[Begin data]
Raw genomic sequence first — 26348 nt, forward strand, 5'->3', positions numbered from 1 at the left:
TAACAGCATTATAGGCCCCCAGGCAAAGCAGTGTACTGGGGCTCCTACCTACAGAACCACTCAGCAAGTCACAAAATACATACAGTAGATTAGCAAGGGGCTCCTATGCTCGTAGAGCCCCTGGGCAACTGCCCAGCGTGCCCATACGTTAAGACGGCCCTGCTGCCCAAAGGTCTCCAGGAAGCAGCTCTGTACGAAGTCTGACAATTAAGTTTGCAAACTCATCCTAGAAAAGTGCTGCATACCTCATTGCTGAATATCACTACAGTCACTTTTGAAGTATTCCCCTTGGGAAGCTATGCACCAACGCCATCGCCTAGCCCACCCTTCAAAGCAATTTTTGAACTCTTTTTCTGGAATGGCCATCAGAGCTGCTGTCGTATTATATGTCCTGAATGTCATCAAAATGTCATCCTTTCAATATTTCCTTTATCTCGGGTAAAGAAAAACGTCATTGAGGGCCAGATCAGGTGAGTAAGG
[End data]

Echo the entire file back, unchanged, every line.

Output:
Raw genomic sequence first — 26348 nt, forward strand, 5'->3', positions numbered from 1 at the left:
TAACAGCATTATAGGCCCCCAGGCAAAGCAGTGTACTGGGGCTCCTACCTACAGAACCACTCAGCAAGTCACAAAATACATACAGTAGATTAGCAAGGGGCTCCTATGCTCGTAGAGCCCCTGGGCAACTGCCCAGCGTGCCCATACGTTAAGACGGCCCTGCTGCCCAAAGGTCTCCAGGAAGCAGCTCTGTACGAAGTCTGACAATTAAGTTTGCAAACTCATCCTAGAAAAGTGCTGCATACCTCATTGCTGAATATCACTACAGTCACTTTTGAAGTATTCCCCTTGGGAAGCTATGCACCAACGCCATCGCCTAGCCCACCCTTCAAAGCAATTTTTGAACTCTTTTTCTGGAATGGCCATCAGAGCTGCTGTCGTATTATATGTCCTGAATGTCATCAAAATGTCATCCTTTCAATATTTCCTTTATCTCGGGTAAAGAAAAACGTCATTGAGGGCCAGATCAGGTGAGTAAGG